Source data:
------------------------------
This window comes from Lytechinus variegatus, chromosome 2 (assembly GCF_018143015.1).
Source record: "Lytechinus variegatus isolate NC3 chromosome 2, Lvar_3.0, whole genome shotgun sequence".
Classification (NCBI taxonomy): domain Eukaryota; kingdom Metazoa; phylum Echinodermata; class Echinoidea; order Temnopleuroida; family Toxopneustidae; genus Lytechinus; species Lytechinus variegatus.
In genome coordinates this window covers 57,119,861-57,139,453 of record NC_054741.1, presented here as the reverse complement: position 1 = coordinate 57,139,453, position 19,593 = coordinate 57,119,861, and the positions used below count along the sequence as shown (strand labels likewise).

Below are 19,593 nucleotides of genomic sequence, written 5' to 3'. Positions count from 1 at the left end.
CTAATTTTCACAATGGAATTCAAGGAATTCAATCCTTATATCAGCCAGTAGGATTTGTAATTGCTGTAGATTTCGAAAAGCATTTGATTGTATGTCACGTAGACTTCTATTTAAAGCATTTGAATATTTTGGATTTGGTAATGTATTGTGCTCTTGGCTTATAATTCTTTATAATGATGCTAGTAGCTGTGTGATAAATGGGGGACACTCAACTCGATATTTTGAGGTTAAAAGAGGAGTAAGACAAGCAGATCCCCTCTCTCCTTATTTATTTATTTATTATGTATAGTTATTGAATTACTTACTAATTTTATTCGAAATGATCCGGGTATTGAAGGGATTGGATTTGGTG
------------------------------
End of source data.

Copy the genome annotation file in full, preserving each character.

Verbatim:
This window comes from Lytechinus variegatus, chromosome 2 (assembly GCF_018143015.1).
Source record: "Lytechinus variegatus isolate NC3 chromosome 2, Lvar_3.0, whole genome shotgun sequence".
Classification (NCBI taxonomy): domain Eukaryota; kingdom Metazoa; phylum Echinodermata; class Echinoidea; order Temnopleuroida; family Toxopneustidae; genus Lytechinus; species Lytechinus variegatus.
In genome coordinates this window covers 57,119,861-57,139,453 of record NC_054741.1, presented here as the reverse complement: position 1 = coordinate 57,139,453, position 19,593 = coordinate 57,119,861, and the positions used below count along the sequence as shown (strand labels likewise).

Below are 19,593 nucleotides of genomic sequence, written 5' to 3'. Positions count from 1 at the left end.
CTAATTTTCACAATGGAATTCAAGGAATTCAATCCTTATATCAGCCAGTAGGATTTGTAATTGCTGTAGATTTCGAAAAGCATTTGATTGTATGTCACGTAGACTTCTATTTAAAGCATTTGAATATTTTGGATTTGGTAATGTATTGTGCTCTTGGCTTATAATTCTTTATAATGATGCTAGTAGCTGTGTGATAAATGGGGGACACTCAACTCGATATTTTGAGGTTAAAAGAGGAGTAAGACAAGCAGATCCCCTCTCTCCTTATTTATTTATTTATTATGTATAGTTATTGAATTACTTACTAATTTTATTCGAAATGATCCGGGTATTGAAGGGATTGGATTTGGTG